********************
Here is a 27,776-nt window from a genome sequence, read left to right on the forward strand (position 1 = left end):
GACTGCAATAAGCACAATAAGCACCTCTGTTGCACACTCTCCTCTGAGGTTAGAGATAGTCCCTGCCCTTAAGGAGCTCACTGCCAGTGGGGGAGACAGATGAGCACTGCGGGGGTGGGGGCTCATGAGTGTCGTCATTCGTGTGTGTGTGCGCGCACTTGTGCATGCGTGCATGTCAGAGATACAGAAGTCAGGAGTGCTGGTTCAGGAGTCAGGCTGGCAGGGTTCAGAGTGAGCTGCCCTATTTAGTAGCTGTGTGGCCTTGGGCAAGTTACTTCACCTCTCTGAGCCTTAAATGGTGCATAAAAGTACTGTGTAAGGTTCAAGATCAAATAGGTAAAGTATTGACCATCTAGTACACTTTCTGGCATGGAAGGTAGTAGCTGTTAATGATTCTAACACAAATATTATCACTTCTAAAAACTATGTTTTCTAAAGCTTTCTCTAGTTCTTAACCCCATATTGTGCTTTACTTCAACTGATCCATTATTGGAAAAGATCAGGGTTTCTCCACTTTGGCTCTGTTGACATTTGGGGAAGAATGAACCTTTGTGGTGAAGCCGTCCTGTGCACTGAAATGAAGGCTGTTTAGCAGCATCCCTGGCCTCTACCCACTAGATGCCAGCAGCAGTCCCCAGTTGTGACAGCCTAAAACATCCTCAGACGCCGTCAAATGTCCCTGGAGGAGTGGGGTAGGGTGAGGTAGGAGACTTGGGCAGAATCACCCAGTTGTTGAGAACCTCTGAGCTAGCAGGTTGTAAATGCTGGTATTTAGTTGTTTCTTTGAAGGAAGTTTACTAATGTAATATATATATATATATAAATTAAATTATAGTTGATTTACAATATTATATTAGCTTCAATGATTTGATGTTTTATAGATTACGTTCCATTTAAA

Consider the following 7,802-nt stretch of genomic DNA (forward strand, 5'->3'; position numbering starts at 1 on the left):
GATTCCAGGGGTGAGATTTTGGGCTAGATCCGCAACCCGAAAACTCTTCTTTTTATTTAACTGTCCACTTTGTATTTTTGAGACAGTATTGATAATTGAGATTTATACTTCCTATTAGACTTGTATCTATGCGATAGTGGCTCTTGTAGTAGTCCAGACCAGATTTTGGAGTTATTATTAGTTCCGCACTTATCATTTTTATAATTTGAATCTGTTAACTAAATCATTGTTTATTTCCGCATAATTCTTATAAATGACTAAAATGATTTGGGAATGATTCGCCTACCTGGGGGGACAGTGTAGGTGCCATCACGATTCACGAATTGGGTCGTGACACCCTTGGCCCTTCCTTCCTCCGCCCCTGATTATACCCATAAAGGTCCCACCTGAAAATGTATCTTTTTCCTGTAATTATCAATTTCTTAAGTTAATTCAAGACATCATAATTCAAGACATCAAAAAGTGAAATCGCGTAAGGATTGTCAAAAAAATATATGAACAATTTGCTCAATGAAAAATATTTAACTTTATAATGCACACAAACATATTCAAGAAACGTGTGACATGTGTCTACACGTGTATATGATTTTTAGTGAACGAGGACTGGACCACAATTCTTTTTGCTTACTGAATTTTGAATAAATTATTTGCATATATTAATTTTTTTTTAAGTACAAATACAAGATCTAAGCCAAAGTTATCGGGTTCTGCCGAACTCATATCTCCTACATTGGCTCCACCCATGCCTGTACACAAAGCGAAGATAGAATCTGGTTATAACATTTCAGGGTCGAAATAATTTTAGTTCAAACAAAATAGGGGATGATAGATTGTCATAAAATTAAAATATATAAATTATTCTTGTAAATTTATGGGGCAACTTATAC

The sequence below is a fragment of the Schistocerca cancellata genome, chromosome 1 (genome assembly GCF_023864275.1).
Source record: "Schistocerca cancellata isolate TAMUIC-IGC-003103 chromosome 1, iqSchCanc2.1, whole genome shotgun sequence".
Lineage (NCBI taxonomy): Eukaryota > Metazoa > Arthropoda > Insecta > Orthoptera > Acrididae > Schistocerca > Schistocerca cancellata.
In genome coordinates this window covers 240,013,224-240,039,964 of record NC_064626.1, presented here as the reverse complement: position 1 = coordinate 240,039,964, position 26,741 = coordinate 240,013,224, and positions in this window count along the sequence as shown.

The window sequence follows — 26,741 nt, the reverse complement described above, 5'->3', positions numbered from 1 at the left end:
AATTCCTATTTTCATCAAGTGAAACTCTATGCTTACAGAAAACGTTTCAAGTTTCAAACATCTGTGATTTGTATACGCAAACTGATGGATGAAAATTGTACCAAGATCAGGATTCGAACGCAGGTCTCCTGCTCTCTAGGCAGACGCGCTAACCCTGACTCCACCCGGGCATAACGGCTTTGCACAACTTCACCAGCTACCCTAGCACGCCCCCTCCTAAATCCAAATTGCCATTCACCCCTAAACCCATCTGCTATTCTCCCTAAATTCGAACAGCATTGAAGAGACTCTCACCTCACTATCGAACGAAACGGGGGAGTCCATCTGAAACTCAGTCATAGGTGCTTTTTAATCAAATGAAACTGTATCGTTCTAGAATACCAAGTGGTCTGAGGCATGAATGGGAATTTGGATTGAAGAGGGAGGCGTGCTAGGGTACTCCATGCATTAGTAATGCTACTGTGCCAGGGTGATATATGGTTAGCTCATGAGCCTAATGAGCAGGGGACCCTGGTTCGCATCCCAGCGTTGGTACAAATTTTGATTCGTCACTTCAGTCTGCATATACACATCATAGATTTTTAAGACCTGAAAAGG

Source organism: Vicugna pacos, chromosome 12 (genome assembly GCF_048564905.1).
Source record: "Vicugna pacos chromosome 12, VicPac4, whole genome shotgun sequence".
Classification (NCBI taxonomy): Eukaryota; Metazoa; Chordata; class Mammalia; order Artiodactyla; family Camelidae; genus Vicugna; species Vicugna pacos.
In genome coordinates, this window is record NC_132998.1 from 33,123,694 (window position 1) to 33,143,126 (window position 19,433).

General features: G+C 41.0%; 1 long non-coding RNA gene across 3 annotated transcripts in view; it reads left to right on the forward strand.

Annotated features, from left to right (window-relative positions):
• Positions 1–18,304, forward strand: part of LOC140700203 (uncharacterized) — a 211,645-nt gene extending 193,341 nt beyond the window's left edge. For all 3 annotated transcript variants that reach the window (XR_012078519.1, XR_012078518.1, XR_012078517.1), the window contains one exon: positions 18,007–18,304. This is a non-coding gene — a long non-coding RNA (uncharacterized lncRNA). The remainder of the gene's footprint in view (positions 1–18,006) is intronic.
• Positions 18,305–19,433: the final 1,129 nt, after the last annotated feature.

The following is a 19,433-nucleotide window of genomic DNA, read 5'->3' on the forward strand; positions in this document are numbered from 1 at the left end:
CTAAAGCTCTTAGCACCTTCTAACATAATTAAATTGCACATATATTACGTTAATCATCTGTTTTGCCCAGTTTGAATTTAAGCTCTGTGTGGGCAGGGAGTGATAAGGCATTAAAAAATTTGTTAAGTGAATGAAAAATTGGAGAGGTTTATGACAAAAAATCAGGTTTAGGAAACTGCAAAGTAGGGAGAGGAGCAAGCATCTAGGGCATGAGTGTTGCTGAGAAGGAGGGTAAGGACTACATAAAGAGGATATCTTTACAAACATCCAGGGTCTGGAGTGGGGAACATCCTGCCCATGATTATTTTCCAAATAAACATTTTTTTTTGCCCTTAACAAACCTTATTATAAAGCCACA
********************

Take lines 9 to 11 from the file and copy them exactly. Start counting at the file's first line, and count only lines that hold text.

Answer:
The window sequence follows — 26,741 nt, the reverse complement described above, 5'->3', positions numbered from 1 at the left end:
AATTCCTATTTTCATCAAGTGAAACTCTATGCTTACAGAAAACGTTTCAAGTTTCAAACATCTGTGATTTGTATACGCAAACTGATGGATGAAAATTGTACCAAGATCAGGATTCGAACGCAGGTCTCCTGCTCTCTAGGCAGACGCGCTAACCCTGACTCCACCCGGGCATAACGGCTTTGCACAACTTCACCAGCTACCCTAGCACGCCCCCTCCTAAATCCAAATTGCCATTCACCCCTAAACCCATCTGCTATTCTCCCTAAATTCGAACAGCATTGAAGAGACTCTCACCTCACTATCGAACGAAACGGGGGAGTCCATCTGAAACTCAGTCATAGGTGCTTTTTAATCAAATGAAACTGTATCGTTCTAGAATACCAAGTGGTCTGAGGCATGAATGGGAATTTGGATTGAAGAGGGAGGCGTGCTAGGGTACTCCATGCATTAGTAATGCTACTGTGCCAGGGTGATATATGGTTAGCTCATGAGCCTAATGAGCAGGGGACCCTGGTTCGCATCCCAGCGTTGGTACAAATTTTGATTCGTCACTTCAGTCTGCATATACACATCATAGATTTTTAAGACCTGAAAAGG

Source organism: Vicugna pacos, chromosome 12 (genome assembly GCF_048564905.1).